Following the disastrous derailment of a crude oil train in Lac-Megantic, Quebec, in July, the U.S. Department of Transportation’s Federal Railroad Administration (FRA) and the Canadian government’s Transport Canada issued emergency regulations to improve safety on the countries’ railways.
The FRA issued an emergency order and safety advisory to help prevent trains carrying flammable liquids, including crude oil and ethanol, and operating on mainline tracks or sidings from moving unintentionally. Those new regulations are consistent with the emergency directive issued by Transport Canada that says trains with dangerous goods cannot be left unattended on a main track and such tank cars must be operated by at least a two person crew.
The new regulations were in direct response to the accident in Lac-Megantic that killed 47 people after an unmanned crude oil train jumped the track and rolled down a hill into the center of the city. In August, the railroad company that owned the train, Montreal, Maine & Atlantic Railway Ltd., had its operating certificate suspended by the Canadian government because the company now lacks sufficient third-party liability insurance.
“Safety is our top priority,” said U.S. Transportation Secretary Anthony Foxx. “While we wait for the full investigation to conclude, the department is taking steps to help prevent a similar incident from occurring in the United States.”
The FRA’s emergency order builds upon the government’s existing safety program, which helped reduce rail accidents by 43 percent during the past decade and made 2012 the safest year in U.S. rail history.
“We appreciate the steps the FRA has taken to help advance the safety of moving hazardous materials via rail,” said Association of American Railroads (AAR) President and CEO Edward R. Hamberger. “Railroads are always looking for ways to make this nation’s rail network safer for our employees, our communities and the environment. Railroads will implement what has been issued by the FRA and examine what additional steps might be appropriate to ensure rail continues to be one of the safest ways to move hazardous materials.”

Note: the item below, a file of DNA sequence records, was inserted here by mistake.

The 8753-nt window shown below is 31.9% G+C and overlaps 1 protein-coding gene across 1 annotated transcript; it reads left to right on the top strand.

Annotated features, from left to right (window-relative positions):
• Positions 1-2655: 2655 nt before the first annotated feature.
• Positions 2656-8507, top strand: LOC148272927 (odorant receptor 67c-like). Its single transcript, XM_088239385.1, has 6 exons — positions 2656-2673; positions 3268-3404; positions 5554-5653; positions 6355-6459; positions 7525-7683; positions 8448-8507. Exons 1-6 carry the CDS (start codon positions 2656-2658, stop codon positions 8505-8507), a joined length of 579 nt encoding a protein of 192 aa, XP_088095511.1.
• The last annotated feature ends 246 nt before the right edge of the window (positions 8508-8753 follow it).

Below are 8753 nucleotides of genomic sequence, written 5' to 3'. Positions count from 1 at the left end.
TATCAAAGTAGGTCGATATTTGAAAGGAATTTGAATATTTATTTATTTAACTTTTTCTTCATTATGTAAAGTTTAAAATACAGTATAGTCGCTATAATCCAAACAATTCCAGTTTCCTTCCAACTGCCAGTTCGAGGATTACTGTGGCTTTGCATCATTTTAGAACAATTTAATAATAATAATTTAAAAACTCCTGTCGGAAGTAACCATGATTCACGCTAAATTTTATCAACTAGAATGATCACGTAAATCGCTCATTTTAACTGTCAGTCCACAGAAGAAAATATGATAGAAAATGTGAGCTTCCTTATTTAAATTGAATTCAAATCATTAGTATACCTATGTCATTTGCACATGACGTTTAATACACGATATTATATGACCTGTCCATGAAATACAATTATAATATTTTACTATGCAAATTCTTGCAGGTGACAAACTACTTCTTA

Railroads have become the primary source for shipping crude oil in North America because there currently aren’t enough pipelines for oil producers and refiners. “The Wall Street Journal” recently reported the volume of crude oil being transported on trains, trucks and barges has surpassed any point since the U.S. government started keeping track in 1981. The proposed Keystone XL pipeline, which would carry light crude from the fracking of shale formations in the Bakken region and heavy crude pulled from the tar sands in Western Canada, is in limbo as President Barack Obama considers a veto of the project. Oil producers and refiners have turned to railways because rail cars carrying crude oil can quickly be filled and sent out — plus the process can’t be vetoed — while they wait for construction of the more than $40 billion in oil pipelines presently under way or planned.
AAR recently reported rail transport of petroleum and petroleum products was up 19.6 percent during the third week of August, compared to the same week last year. The amount of North American crude oil that has been transported by rail is already equal to the amount the Keystone XL pipeline would carry. Kinder Morgan canceled plans for a pipeline connecting Texas and California because refiners were happy with the amount of crude oil they were receiving by rail. Genesis Energy LP recently completed its engineering work to begin construction on a new crude oil train unloading facility in Raceland, La. The Raceland facility will be capable of unloading two unit trains a day and will have direct pipeline access to refineries in the Baton Rouge and St. James, La., areas.
Rail transportation for crude oil is more expensive than pipeline transport but allows more flexibility and is quicker than waiting for pipelines. Last year, the largest U.S. railroads shipped 233,000 carloads of crude oil, up from just 9,500 carloads as recently as 2008. That 2012 total could make more than 300 million gallons of gas, which is about what U.S. drivers use every day.
For more information, visit www.fra.dot.gov or call (800) 724-5995.